The empty chairs represent the six open city council seats that the Dallas Green Alliance hopes to fill with environmentally conscious council members. Courtesy of the Dallas Green Alliance.
March 11, 2015
As St. Patrick’s Day approaches, a Dallas political action committee is scrambling to amass a pot of gold with the goal of greening up the Dallas City Council.
The Dallas Green Alliance, a grassroots nonprofit that formed last summer, is hosting its first fundraiser on March 15 at Casa Stellina, 3004 Main St, from 4 p.m. to 7 p.m. Tickets are $50. There will also be a silent auction.
Proceeds will go to supporting environmentally friendly candidates in the upcoming city elections in May.
The dinner will feature cuisine prepared by local celebrity chefs, including Chef Graham Dodds of Hibiscus, Chef Mark Wootton of Garden Cafe and Chef David Temple of Restaurant 27.
Organizer Debbie Bozeman-Zook said the fundraiser will feature a variety of food, including vegetarian and vegan fare, along with libations from Deep Ellum Brewery and Treaty Oaks Distillery.
“Local farmers and food groups are also donating,” said Bozeman-Zook.
Former councilwoman Angela Hunt will be the headlining speaker.
While Dallas Green Alliance organizers declined to say whether any special announcements will be made at the event, the group has started to vet candidates for the six open city council seats, which have no incumbent running. If new “green” candidates win four out of these six open races, they would join four existing green council members – Sandy Greyson, Scott Griggs, Philip Kingston and Adam Medrano – to become an environmentally-friendly majority of eight.
Claudia Meyer, co-chair of the Dallas Green Alliance Steering Committee said the coalition grew out of the fight against fracking in Dallas over the last few years.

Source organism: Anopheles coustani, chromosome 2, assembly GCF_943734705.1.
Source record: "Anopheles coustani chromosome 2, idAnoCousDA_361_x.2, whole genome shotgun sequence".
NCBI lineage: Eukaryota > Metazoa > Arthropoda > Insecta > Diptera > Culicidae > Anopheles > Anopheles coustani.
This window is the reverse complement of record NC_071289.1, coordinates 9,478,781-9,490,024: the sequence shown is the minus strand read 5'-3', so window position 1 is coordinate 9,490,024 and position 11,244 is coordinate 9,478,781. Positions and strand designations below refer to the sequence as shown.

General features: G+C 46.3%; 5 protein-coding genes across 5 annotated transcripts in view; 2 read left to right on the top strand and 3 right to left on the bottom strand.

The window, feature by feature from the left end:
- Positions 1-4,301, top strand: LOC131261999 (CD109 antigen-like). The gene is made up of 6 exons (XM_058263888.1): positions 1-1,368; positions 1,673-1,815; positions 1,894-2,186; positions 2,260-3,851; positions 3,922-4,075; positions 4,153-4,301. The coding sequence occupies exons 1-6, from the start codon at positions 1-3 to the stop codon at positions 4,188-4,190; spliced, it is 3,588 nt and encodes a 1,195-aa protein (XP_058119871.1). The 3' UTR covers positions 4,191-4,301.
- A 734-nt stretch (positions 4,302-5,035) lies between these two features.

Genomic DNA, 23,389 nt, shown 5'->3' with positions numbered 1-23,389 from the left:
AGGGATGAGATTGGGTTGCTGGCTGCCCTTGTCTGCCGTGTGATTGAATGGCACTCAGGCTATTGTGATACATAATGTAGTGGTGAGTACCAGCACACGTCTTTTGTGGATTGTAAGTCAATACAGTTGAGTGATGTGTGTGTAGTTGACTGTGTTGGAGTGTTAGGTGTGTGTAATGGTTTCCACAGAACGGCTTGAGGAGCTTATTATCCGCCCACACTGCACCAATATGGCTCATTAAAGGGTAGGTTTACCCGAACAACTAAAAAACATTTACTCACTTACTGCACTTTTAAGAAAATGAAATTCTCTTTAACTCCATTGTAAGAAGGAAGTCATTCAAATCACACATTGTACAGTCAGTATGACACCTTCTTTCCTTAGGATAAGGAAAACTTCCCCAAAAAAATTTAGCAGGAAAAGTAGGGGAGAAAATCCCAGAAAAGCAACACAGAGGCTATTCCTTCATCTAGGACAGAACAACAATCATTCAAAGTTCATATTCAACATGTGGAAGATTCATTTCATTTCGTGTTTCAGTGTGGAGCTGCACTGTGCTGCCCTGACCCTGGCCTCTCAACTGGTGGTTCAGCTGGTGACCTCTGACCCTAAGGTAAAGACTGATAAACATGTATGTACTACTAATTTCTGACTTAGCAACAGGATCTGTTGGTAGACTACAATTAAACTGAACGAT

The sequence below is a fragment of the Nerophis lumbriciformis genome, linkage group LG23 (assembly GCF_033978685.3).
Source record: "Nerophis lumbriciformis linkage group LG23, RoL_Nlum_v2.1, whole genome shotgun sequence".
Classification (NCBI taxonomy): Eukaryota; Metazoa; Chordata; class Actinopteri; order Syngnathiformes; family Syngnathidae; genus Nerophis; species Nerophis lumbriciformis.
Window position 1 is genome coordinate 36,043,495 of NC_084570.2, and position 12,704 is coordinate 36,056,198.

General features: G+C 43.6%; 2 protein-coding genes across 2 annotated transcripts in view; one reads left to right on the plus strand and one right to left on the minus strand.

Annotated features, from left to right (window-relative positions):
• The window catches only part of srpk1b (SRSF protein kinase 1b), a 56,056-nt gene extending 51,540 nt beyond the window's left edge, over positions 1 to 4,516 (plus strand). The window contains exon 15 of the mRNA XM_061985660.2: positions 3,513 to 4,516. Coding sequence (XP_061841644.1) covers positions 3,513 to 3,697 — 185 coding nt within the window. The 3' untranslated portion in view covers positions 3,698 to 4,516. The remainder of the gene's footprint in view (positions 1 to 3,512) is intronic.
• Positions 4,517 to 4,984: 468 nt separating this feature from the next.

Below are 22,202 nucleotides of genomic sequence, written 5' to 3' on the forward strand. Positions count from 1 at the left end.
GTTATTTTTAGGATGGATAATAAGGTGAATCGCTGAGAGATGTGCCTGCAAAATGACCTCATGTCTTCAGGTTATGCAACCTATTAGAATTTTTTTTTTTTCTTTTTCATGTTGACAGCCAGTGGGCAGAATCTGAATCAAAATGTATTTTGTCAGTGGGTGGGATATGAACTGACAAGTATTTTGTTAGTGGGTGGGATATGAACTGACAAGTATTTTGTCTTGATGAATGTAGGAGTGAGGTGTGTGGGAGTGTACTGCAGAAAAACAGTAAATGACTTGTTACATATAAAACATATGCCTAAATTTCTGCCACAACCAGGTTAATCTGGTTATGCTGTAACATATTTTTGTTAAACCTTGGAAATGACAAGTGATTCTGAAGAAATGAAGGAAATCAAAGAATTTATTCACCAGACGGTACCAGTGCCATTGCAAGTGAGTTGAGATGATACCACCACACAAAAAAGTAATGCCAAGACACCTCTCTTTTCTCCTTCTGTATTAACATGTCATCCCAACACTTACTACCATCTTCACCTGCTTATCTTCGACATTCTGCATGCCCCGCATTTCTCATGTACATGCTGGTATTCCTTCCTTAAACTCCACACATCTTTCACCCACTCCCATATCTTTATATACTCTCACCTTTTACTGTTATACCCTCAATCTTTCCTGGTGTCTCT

“The good thing that came out of all that was the contacts and friendships and alliances,” said Meyer.
Meyer said the network expanded as people from all areas of the green community rallied around the latest battle to stop the six-lane Trinity Tollroad from being built in the Trinity flood plain.
In addition to gas drilling opponents, the Alliance includes those from the organic food industry, such as the Texas Honeybee Guild, along with local defenders of green space Ted and Hal Barker.
“The issue brought us all together. It encompasses a lot of different green aspects – water, air, open space, quality of life."
Above, plans for the six-lane nine-mile Trinity Toll Road call for it to be built in the floodplain of the Trinity River, which many say would ruin plans for a linear park.
So far the group has raised about $6,000. With about 70 guests registered for Sunday's event as of press time, Meyer said they’re still hoping to entice 150 people to attend.
Meanwhile, all of the Dallas Green Alliance organizers are donating their time for the cause.
“We’re all citizens in this for a better Dallas.”
More info on the Dallas Green Alliance 'Gather for Common Ground' fundraiser.